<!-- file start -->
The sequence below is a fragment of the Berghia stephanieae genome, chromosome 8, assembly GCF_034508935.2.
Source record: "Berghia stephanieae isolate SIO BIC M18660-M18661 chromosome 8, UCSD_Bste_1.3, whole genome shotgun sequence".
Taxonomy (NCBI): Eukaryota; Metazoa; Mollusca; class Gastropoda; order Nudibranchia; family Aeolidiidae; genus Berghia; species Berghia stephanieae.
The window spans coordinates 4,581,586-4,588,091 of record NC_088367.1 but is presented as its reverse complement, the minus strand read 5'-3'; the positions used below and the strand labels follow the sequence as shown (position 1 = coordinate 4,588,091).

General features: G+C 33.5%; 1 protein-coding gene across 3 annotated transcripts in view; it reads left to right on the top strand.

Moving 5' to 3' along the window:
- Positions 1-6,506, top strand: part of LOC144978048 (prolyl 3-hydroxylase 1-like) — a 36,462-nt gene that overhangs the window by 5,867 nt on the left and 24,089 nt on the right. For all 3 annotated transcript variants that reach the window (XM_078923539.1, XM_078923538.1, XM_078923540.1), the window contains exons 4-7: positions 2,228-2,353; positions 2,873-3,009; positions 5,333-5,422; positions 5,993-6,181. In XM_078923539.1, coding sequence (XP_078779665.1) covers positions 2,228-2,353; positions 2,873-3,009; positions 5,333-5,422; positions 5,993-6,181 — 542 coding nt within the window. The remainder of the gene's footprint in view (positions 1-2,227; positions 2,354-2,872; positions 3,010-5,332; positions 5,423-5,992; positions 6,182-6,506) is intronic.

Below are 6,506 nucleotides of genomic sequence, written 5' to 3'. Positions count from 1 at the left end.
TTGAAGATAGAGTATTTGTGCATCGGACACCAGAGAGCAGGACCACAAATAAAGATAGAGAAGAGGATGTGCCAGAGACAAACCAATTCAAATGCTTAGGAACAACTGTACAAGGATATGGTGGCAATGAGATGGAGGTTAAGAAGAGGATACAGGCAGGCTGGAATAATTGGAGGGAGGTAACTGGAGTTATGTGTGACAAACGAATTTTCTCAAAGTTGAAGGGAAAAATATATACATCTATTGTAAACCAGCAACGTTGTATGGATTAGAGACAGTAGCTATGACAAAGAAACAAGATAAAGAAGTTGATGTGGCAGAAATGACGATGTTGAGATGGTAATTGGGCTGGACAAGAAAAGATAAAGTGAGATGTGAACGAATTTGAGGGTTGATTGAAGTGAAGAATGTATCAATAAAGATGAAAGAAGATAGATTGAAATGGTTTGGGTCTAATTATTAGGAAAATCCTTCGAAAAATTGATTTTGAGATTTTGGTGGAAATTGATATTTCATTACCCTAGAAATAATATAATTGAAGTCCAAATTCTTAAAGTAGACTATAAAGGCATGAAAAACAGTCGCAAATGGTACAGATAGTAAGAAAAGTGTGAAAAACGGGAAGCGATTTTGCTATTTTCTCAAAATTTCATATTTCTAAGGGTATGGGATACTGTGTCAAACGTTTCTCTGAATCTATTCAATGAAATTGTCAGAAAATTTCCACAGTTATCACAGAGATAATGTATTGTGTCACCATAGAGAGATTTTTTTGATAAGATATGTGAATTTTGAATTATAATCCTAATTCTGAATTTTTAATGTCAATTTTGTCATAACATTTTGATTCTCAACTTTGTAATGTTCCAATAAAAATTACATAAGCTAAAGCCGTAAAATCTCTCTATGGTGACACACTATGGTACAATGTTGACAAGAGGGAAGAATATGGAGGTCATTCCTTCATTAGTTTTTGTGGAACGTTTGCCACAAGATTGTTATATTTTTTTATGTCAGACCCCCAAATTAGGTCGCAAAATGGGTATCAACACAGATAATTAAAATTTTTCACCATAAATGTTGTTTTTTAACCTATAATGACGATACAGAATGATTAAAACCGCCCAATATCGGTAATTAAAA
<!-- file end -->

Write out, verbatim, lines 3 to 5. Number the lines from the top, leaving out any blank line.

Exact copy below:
Taxonomy (NCBI): Eukaryota; Metazoa; Mollusca; class Gastropoda; order Nudibranchia; family Aeolidiidae; genus Berghia; species Berghia stephanieae.
The window spans coordinates 4,581,586-4,588,091 of record NC_088367.1 but is presented as its reverse complement, the minus strand read 5'-3'; the positions used below and the strand labels follow the sequence as shown (position 1 = coordinate 4,588,091).

General features: G+C 33.5%; 1 protein-coding gene across 3 annotated transcripts in view; it reads left to right on the top strand.